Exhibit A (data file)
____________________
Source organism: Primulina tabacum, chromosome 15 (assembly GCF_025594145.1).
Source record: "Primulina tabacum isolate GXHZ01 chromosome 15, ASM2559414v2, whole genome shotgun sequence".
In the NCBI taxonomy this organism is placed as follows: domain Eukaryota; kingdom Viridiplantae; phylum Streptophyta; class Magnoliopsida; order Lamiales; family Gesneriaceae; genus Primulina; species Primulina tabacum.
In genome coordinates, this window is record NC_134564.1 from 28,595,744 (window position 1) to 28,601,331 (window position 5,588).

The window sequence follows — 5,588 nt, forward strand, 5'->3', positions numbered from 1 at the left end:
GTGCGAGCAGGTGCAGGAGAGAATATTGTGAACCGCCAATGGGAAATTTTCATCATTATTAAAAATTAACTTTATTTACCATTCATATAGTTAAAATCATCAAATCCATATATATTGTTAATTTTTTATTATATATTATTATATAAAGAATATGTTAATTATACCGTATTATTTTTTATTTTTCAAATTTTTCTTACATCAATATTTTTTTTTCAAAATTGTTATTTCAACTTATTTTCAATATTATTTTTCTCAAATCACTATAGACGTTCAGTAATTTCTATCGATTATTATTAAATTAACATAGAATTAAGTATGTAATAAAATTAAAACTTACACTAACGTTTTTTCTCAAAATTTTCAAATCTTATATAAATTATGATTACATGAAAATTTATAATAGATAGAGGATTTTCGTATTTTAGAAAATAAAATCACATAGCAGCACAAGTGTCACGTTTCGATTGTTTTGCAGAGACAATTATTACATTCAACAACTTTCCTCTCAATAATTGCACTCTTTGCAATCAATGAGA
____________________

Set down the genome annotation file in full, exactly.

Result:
Source organism: Primulina tabacum, chromosome 15 (assembly GCF_025594145.1).
Source record: "Primulina tabacum isolate GXHZ01 chromosome 15, ASM2559414v2, whole genome shotgun sequence".
In the NCBI taxonomy this organism is placed as follows: domain Eukaryota; kingdom Viridiplantae; phylum Streptophyta; class Magnoliopsida; order Lamiales; family Gesneriaceae; genus Primulina; species Primulina tabacum.
In genome coordinates, this window is record NC_134564.1 from 28,595,744 (window position 1) to 28,601,331 (window position 5,588).

The window sequence follows — 5,588 nt, forward strand, 5'->3', positions numbered from 1 at the left end:
GTGCGAGCAGGTGCAGGAGAGAATATTGTGAACCGCCAATGGGAAATTTTCATCATTATTAAAAATTAACTTTATTTACCATTCATATAGTTAAAATCATCAAATCCATATATATTGTTAATTTTTTATTATATATTATTATATAAAGAATATGTTAATTATACCGTATTATTTTTTATTTTTCAAATTTTTCTTACATCAATATTTTTTTTTCAAAATTGTTATTTCAACTTATTTTCAATATTATTTTTCTCAAATCACTATAGACGTTCAGTAATTTCTATCGATTATTATTAAATTAACATAGAATTAAGTATGTAATAAAATTAAAACTTACACTAACGTTTTTTCTCAAAATTTTCAAATCTTATATAAATTATGATTACATGAAAATTTATAATAGATAGAGGATTTTCGTATTTTAGAAAATAAAATCACATAGCAGCACAAGTGTCACGTTTCGATTGTTTTGCAGAGACAATTATTACATTCAACAACTTTCCTCTCAATAATTGCACTCTTTGCAATCAATGAGA